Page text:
Interesting TACs of the Week (January 23 – January 29, 2021)

Summary – A top-down review of interesting calls and comments made last week in Treasuries, monetary policy, economics, stocks, bonds & commodities. TAC is our acronym for Tweets, Articles, & Clips – our basic inputs for this article.

Editor’s Note: In this series of articles, we include important or interesting Tweets, Articles, Video Clips with our comments. This is an article that expresses our personal opinions about comments made on Television, Tweeter, and in Print. It is NOT intended to provide any investment advice of any type whatsoever. No one should base any investing decisions or conclusions based on anything written in or inferred from this article. Macro Viewpoints & its affiliates expressly disclaim all liability in respect to actions taken based on any or all of the information in this article. Investing is a serious matter and all investment decisions should only be taken after a detailed discussion with your investment advisor and should be subject to your objectives, suitability requirements and risk tolerance.


1.Squawk Box vs. Surveillance

Wouldn’t it have been lovely & helpful to have another Andrew Ross Sorkin vs. Rick Santelli debate about last week’s youthful storming of America’s Bastille, Wall Street Power & the Fed? We don’t know what Santelli would have said but Sorkin didn’t surprise us. In a perfect replica of BrIndian inherited & assumed Brahminical* conviction of superiority, Sorkin delivered a contemptuously couched message of concern about the Redditers:

  • Andrew Ross Sorkin@andrewrsorkin – I have no interest in protecting hedge funds or the system. It needs reform and I’ve argued for various regulations for years. My only interest is helping protect investors who can’t afford to lose. While many are very sophisticated, others aren’t. Be careful out there.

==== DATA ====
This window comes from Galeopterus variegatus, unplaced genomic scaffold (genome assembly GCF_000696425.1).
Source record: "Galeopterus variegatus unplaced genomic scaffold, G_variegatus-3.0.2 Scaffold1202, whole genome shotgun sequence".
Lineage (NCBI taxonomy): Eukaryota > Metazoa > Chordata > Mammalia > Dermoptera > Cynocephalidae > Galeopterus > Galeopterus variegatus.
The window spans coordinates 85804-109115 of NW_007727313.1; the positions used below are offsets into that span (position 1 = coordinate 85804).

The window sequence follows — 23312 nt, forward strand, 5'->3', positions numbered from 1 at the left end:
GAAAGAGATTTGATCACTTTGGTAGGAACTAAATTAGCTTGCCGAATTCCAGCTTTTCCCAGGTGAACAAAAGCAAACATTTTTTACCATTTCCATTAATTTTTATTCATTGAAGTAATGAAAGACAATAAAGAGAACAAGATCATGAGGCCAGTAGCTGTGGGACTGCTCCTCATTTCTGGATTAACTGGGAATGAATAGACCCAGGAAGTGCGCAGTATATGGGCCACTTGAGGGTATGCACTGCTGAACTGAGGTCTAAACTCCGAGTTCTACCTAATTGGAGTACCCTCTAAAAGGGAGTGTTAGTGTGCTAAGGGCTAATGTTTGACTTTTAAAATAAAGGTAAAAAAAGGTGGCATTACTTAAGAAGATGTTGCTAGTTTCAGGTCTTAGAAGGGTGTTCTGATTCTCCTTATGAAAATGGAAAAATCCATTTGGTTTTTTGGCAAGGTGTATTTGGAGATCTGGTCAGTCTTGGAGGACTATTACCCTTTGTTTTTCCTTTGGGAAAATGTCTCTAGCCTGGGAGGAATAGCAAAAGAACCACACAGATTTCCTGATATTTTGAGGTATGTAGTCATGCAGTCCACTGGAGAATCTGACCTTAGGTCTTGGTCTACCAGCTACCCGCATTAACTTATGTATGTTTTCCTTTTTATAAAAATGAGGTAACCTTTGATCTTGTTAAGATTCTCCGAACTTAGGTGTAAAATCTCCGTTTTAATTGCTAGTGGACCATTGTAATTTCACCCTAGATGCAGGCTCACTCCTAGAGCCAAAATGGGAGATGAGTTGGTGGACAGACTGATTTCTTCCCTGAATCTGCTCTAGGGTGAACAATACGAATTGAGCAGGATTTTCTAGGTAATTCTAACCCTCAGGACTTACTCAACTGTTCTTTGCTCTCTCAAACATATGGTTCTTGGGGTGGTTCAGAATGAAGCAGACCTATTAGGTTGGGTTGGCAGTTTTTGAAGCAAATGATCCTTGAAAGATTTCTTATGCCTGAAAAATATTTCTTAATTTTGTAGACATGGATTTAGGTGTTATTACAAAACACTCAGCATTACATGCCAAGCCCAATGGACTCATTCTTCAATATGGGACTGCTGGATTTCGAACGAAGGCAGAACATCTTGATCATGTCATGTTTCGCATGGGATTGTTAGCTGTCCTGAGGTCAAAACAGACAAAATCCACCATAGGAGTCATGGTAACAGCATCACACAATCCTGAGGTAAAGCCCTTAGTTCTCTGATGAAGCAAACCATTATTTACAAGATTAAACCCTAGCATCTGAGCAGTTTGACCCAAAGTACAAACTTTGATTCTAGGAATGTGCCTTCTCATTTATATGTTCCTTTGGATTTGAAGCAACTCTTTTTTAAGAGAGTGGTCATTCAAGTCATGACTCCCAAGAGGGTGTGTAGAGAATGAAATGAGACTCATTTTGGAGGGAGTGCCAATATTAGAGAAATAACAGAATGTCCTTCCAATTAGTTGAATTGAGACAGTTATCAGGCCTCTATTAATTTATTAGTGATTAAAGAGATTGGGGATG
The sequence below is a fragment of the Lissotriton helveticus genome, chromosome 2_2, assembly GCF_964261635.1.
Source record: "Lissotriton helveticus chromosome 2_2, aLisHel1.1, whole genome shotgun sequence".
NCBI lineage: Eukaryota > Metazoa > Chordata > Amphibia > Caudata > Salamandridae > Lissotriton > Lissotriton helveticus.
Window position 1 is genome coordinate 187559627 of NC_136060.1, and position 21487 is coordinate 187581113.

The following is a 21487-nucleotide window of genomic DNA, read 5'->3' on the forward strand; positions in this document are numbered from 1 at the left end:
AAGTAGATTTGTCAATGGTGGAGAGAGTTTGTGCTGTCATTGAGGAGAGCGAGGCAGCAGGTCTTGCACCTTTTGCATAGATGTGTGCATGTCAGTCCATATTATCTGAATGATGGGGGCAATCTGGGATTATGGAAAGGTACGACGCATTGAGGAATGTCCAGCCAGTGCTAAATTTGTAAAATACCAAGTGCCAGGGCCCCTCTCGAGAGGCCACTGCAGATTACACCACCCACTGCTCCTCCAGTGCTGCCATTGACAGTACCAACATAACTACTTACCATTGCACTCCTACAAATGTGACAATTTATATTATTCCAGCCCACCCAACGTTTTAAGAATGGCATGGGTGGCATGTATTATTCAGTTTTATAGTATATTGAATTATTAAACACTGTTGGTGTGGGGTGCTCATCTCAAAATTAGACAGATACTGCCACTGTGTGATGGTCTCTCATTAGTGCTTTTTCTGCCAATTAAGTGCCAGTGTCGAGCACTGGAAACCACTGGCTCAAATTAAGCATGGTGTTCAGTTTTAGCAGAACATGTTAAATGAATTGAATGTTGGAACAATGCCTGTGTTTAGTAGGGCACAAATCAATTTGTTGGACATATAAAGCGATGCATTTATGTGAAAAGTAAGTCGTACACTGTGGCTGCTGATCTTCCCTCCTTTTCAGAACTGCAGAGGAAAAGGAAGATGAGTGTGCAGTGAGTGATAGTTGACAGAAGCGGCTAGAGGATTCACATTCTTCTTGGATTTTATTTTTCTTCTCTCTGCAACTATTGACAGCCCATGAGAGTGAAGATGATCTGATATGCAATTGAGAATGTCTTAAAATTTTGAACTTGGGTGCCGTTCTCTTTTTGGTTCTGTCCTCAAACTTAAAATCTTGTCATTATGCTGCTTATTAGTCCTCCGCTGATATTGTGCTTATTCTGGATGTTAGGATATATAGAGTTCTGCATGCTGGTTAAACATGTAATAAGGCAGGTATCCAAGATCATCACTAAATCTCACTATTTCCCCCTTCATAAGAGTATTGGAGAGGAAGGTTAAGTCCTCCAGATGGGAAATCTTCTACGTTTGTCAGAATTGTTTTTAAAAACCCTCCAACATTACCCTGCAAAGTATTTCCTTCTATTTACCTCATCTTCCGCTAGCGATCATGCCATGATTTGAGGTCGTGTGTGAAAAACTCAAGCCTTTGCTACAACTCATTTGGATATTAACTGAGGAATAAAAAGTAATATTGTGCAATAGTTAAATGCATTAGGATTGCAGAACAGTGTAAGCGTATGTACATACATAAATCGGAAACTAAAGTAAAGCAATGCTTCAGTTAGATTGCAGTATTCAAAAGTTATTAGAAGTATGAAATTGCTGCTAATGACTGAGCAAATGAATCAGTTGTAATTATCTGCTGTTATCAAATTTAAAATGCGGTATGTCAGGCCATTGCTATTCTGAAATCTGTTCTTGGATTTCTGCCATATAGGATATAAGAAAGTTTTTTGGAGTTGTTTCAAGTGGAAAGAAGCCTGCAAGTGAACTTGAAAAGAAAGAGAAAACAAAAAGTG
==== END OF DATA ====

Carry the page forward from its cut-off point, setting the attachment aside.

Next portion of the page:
Sadly, there is nothing in common between Sergeant Phil Esterhaus of Hill Street Blues & Shaastri Andrew Ross Sorkin. 

In stark contrast, we saw real anger & real understanding of what is driving the young attackers from the  most unlikely of stages – BTV’s Surveillance with Tom Keene, Jon Ferro & Lisa Abramowitz. It felt good to see & feel the real anger of the man we call Lexington Jon against the “snobbery” of the elites in considering the Redditters as misinformed, unsophisticated & dumb. 

We don’t know if Shaastri Sorkin would understand it, but he should listen to Steen Jakobsen of Saxo Bank explain it on the Bloomberg Surveillance Podcast of January 28, 2021:

  • “don’t forget, this is a generation of people, young people who are primarily probably came from the betting industry; in the betting industry the probability of a bet is at best 50% minus the house; now they are aggregating their voices, their money in a game against the short interest; with a game that says we are playing this like a lottery ticket; we can buy the calls forever & we will lose as we have always done in bettingas long as the gains are worth it;

Steen went on to explain that Sorkin was too conceited to understand:

  • “… it’s really optionality; … if you are betting every time 5% of your total amount & if you have an optionality that says once in awhile you will get 50-100-200% payback on that; then you will always be ahead because you control the destruction of your capital relative to your earnings; “

Look at this game of the young Von Manstein-like attackers vs. the old entrenched Siegfried line fat general defenders (WWII reference).  Actually this is an easier game for these nouveau Von Mansteiners; Why? The attackers have finite pre-calculated downside with unlimited upside while the entrenched defenders have finite upside with unlimited downside. And attackers, like the Mongols of Genghis, could concentrate their surprise attacks on whatever stock they please & when they please while the huge Hedge Fund Chinese army had to defend all their positions or all points in the Great wall at all times. 

Naturally we saw a rout this week. These entrenched hedgies were helpless beached whales being ripped apart & forced to sell their good stuff, the only stuff they could find buyers for.  What was the result?

  • Chamath Palihapitiya@chamathJan 27 – OH from a Prime Broker: 1. biggest 4 day de-grossing from hedge funds they’ve ever seen. 2. Multi strats lost last week; traditional L/S guys this week. Hearing funds down anywhere from high single digits to 25%+ YTD. Markets only down 2.5% so retail buying as funds selling.

We heard similar stuff like Fundamental Long-Short managers suffering the worst weekly alpha drawdown on record driven by negative beta and the worst weekly alpha on record and the largest de-grossing seen since the 2008-2009 financial crisis